• The server may be in a different domain, therefore no FRS member object can be identified for it. Domain controllers that hold a copy of the Global Catalog and are in a different domain are also listed this way. Such servers very likely do have inbound connections to replicate parts of the local domain naming context, but they are not members of the SYSVOL replica set. As a result, these servers are listed but they are not in an error state.

SERVERS MISSING OUTBOUND CONNECTIONS

This part of the topology report appears if any FRS member servers have inbound replication partners but no outbound connection objects.

MISSING NTDS SETTINGS REFERENCES

This part of the topology report appears if any FRS member objects have no Server Reference to an NTDS Settings object. For more information, refer to the Knowledge Base article Q312862: "Recovering Missing FRS Objects and FRS Attributes in AD."

MEMBERS MISSING COMPUTER REFERENCE

This part of the topology report appears if any FRS member objects have no computer reference. For more information, refer to the Knowledge Base article Q312862: "Recovering Missing FRS Objects and FRS Attributes in AD."

MEMBERS MISSING CONNECTION OBJECTS

This part of the topology report appears if any FRS member objects have no inbound connection objects. This is most commonly caused by an Administrator manually defining a replication topology, and not creating a connection object.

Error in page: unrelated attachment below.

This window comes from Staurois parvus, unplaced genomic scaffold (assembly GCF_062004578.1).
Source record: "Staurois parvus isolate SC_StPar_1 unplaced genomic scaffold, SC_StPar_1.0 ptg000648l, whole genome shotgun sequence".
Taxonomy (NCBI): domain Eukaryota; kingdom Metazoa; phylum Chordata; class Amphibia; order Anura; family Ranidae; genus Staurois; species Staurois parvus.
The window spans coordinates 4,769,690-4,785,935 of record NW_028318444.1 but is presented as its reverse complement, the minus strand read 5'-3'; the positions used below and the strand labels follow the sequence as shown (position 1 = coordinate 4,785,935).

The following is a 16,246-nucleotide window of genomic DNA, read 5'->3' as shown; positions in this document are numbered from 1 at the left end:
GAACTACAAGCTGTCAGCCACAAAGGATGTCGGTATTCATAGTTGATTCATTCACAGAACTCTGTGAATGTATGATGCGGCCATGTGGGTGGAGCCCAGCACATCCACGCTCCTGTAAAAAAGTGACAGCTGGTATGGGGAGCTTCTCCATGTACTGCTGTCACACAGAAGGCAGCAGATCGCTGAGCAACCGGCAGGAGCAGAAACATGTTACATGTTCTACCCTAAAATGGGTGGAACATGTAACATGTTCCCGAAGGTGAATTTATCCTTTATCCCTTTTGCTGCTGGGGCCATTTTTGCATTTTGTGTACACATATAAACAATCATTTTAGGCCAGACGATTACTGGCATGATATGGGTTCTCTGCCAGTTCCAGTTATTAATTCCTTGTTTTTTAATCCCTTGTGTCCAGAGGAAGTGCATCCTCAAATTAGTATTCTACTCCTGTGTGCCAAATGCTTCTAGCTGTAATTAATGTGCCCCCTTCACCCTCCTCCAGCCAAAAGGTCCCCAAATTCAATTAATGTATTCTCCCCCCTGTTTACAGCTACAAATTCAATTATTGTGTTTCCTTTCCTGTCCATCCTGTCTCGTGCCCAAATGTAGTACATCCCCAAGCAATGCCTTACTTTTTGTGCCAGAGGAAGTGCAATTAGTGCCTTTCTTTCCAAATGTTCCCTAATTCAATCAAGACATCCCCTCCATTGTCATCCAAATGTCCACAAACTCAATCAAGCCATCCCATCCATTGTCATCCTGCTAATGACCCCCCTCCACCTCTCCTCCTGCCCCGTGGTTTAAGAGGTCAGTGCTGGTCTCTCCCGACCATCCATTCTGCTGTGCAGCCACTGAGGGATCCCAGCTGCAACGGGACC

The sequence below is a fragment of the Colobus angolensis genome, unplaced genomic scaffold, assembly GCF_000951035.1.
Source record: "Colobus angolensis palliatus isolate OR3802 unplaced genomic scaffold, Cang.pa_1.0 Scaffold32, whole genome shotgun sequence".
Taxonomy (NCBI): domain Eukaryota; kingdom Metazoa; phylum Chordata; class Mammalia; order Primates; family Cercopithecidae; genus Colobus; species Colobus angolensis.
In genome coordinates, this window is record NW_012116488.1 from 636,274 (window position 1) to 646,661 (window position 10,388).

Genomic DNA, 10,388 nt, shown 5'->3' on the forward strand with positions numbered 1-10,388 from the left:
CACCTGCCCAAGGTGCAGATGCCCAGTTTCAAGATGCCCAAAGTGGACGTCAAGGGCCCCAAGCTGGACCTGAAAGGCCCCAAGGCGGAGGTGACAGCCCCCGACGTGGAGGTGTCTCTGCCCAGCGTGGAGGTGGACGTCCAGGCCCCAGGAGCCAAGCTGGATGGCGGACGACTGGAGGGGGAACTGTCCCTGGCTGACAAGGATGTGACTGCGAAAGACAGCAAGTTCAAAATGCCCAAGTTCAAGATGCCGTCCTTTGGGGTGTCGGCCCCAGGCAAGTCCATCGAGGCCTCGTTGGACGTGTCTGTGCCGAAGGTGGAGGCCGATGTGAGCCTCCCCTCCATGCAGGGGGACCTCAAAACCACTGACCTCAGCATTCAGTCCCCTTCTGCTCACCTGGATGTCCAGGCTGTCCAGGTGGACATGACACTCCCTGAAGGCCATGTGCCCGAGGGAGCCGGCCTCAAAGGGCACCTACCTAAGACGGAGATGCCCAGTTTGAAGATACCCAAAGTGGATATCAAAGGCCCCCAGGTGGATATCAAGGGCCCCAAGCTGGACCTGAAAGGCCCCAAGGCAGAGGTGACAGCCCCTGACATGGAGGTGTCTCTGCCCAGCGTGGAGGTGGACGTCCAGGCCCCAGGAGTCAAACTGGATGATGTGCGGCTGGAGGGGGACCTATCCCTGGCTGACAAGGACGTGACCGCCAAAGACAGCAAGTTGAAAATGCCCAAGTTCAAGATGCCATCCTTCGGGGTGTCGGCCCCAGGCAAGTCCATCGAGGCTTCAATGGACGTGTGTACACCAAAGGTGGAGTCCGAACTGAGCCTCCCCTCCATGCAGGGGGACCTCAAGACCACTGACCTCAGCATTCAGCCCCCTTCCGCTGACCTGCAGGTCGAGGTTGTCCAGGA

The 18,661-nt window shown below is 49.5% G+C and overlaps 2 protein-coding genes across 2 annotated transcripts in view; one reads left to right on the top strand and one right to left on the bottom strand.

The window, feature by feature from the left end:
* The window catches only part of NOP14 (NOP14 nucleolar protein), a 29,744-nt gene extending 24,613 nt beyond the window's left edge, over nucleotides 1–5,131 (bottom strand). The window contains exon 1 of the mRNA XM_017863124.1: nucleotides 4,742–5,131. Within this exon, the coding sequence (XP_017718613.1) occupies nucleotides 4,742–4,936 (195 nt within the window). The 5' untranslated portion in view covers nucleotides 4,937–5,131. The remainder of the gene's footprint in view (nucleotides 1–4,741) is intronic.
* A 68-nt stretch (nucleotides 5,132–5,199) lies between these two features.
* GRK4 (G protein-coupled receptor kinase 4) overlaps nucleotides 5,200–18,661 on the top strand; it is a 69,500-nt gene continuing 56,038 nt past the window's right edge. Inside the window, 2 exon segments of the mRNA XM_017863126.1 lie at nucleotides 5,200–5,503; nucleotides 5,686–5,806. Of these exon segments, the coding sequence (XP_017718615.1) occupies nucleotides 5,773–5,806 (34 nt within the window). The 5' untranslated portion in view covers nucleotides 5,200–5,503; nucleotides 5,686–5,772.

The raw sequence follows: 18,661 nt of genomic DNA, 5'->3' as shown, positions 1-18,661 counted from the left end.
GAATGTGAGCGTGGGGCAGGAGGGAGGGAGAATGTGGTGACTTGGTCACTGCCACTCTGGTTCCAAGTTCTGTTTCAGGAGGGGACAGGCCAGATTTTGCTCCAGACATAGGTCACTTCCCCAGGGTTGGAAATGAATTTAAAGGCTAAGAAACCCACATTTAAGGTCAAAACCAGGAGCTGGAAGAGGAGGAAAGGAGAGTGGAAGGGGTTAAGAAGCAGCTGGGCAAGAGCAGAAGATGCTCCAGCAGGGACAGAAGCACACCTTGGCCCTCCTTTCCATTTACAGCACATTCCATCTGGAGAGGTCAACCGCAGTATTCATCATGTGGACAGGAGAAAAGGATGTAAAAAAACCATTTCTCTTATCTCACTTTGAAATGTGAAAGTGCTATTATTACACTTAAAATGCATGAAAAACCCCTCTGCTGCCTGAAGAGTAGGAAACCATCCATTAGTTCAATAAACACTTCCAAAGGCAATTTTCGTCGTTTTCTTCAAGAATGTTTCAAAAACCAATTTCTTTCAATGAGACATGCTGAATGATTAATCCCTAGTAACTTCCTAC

In this situation, an Administrator should check for NTDS connection objects. If none exists, the Administrator can create one by using Active Directory Sites & Services. For more information, refer to Knowledge Base article Q257338, "Troubleshooting Missing SYSVOL and NETLOGON Shares."

MEMBERS WITH SELF-REFERENCE CONNECTION OBJECTS

This part of the topology report appears if any FRS member objects have connection objects that refer back to themselves. This is most commonly caused by an Administrator manually defining a replication topology and mistakenly creating this condition. In this situation, the topology must be manually corrected.

MEMBERS WITH 168 HOUR CONNECTIONS

This part of the topology report appears if the FRS member object has a connection object with a 168-hour (that is, 24x7) replication schedule. This section intentionally lists connections that are continuously enabled; it does not indicate an error.

Summary Report Section

This section provides a statistical overview of the other reports. Each potential entry for this section is described here.

Member objects with no NTDS Settings reference

This entry represents the number of FRS objects that did not replicate their SYSVOL share and need to be further investigated.

Member objects with no connection objects